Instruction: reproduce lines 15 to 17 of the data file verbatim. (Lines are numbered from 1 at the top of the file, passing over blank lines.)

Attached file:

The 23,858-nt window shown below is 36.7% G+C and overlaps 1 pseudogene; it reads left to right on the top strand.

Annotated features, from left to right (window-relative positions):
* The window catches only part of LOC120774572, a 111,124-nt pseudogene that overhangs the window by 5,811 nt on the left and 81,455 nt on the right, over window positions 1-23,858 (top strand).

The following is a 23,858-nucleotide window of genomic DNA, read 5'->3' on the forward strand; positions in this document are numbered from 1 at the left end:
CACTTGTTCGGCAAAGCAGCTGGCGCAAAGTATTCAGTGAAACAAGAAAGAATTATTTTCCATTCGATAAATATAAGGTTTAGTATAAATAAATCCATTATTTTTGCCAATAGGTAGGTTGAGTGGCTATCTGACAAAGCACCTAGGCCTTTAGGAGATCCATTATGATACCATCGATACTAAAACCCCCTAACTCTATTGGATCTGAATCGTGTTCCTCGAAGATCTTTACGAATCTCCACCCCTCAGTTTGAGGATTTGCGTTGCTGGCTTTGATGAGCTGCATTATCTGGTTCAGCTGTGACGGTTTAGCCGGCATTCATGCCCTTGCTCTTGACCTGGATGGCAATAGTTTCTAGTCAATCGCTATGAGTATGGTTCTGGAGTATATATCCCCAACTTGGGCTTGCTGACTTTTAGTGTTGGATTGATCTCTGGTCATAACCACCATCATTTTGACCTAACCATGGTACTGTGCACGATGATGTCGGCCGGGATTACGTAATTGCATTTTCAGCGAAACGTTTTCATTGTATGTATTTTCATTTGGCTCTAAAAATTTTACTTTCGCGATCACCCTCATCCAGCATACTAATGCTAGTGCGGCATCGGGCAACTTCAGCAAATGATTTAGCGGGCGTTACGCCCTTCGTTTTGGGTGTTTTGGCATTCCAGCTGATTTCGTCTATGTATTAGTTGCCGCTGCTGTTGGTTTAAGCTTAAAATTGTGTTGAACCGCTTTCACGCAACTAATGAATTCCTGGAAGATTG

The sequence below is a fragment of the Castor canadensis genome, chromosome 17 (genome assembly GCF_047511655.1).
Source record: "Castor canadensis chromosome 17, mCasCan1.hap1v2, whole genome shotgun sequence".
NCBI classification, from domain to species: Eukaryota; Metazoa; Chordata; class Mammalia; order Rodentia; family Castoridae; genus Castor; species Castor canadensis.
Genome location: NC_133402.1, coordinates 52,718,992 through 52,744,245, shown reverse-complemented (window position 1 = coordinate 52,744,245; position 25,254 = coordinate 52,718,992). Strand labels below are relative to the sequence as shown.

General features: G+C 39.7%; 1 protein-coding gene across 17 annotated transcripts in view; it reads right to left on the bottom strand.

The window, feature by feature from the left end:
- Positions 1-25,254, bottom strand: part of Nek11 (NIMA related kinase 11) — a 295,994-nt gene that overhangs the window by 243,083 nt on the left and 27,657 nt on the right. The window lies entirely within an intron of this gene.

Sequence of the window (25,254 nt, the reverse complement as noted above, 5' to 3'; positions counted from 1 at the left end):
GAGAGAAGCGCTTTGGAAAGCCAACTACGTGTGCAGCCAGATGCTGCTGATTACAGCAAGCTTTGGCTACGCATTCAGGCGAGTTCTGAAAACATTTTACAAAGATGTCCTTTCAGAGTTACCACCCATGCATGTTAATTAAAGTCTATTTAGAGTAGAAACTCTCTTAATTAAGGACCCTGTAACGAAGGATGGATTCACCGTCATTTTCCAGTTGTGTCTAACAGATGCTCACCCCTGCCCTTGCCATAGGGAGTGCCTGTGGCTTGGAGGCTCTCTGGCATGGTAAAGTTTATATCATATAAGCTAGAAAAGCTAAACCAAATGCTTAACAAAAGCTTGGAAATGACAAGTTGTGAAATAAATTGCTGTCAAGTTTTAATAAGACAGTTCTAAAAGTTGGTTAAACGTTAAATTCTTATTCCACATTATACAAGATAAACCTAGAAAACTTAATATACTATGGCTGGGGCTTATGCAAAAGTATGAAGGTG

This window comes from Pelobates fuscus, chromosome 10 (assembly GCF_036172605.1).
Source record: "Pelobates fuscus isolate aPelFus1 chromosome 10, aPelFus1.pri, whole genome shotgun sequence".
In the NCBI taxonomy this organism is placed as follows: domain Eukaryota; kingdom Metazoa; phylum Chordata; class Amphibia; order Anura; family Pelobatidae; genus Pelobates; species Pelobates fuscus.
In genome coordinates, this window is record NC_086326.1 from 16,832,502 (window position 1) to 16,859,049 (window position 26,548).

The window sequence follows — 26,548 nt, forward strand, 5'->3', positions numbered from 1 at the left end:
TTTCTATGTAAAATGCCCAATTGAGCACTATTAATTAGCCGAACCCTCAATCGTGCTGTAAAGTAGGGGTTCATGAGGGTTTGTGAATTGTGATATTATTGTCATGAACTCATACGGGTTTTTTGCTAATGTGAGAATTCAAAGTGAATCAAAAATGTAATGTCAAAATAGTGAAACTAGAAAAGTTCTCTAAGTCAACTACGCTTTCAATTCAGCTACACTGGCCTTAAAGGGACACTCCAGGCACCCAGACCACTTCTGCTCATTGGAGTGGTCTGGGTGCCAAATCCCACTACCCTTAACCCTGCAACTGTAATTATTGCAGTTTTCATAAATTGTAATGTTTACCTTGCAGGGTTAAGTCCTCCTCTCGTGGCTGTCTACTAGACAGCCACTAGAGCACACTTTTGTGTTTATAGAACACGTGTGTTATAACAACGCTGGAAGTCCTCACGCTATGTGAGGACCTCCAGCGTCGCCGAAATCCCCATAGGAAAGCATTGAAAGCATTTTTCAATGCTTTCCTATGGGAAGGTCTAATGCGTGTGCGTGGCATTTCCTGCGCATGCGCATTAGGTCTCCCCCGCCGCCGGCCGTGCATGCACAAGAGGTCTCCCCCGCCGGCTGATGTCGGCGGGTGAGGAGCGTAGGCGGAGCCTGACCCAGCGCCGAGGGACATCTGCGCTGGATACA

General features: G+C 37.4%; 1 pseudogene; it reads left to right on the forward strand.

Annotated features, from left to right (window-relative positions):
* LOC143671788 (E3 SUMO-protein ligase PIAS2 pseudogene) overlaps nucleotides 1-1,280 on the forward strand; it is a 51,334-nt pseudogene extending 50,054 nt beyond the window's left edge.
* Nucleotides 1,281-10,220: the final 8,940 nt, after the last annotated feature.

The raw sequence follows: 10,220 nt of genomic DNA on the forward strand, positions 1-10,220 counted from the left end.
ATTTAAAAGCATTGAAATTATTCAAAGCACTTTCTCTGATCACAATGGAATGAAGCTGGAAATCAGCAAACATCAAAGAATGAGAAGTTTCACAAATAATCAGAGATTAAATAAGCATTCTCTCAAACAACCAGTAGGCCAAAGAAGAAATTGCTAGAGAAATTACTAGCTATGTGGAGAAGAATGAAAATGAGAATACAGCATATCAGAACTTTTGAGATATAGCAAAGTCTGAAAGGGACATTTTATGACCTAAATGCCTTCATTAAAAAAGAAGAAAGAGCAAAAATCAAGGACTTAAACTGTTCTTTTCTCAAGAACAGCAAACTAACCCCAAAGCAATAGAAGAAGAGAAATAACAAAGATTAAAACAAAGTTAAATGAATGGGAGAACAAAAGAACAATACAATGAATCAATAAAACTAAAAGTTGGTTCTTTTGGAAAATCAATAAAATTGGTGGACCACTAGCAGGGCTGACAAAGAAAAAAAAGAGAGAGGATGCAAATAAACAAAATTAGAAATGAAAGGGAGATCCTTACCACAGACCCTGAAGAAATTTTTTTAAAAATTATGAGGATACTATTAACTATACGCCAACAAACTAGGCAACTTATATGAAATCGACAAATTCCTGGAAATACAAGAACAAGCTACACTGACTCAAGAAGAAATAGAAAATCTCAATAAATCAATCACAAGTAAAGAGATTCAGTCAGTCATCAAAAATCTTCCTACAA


This window comes from Pelobates fuscus, chromosome 10 (assembly GCF_036172605.1).
Source record: "Pelobates fuscus isolate aPelFus1 chromosome 10, aPelFus1.pri, whole genome shotgun sequence".
In the NCBI taxonomy this organism is placed as follows: domain Eukaryota; kingdom Metazoa; phylum Chordata; class Amphibia; order Anura; family Pelobatidae; genus Pelobates; species Pelobates fuscus.